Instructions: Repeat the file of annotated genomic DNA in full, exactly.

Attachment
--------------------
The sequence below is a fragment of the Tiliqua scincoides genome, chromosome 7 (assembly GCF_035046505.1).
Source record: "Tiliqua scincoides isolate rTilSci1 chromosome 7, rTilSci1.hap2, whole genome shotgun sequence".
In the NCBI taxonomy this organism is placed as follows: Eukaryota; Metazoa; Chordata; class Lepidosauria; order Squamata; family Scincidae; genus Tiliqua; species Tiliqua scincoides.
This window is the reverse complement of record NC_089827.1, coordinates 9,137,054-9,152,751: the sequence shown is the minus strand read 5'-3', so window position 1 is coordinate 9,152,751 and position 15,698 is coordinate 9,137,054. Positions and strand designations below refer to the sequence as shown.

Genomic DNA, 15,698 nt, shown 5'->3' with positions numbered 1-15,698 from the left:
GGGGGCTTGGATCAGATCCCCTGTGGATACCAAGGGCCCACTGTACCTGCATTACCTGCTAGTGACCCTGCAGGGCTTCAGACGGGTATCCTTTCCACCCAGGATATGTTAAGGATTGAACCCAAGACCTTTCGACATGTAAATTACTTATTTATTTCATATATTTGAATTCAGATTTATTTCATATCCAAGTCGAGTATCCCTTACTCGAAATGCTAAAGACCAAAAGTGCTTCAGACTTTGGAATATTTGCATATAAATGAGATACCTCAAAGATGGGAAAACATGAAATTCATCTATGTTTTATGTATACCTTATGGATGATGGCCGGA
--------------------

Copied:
The sequence below is a fragment of the Tiliqua scincoides genome, chromosome 7 (assembly GCF_035046505.1).
Source record: "Tiliqua scincoides isolate rTilSci1 chromosome 7, rTilSci1.hap2, whole genome shotgun sequence".
In the NCBI taxonomy this organism is placed as follows: Eukaryota; Metazoa; Chordata; class Lepidosauria; order Squamata; family Scincidae; genus Tiliqua; species Tiliqua scincoides.
This window is the reverse complement of record NC_089827.1, coordinates 9,137,054-9,152,751: the sequence shown is the minus strand read 5'-3', so window position 1 is coordinate 9,152,751 and position 15,698 is coordinate 9,137,054. Positions and strand designations below refer to the sequence as shown.

Genomic DNA, 15,698 nt, shown 5'->3' with positions numbered 1-15,698 from the left:
GGGGGCTTGGATCAGATCCCCTGTGGATACCAAGGGCCCACTGTACCTGCATTACCTGCTAGTGACCCTGCAGGGCTTCAGACGGGTATCCTTTCCACCCAGGATATGTTAAGGATTGAACCCAAGACCTTTCGACATGTAAATTACTTATTTATTTCATATATTTGAATTCAGATTTATTTCATATCCAAGTCGAGTATCCCTTACTCGAAATGCTAAAGACCAAAAGTGCTTCAGACTTTGGAATATTTGCATATAAATGAGATACCTCAAAGATGGGAAAACATGAAATTCATCTATGTTTTATGTATACCTTATGGATGATGGCCGGA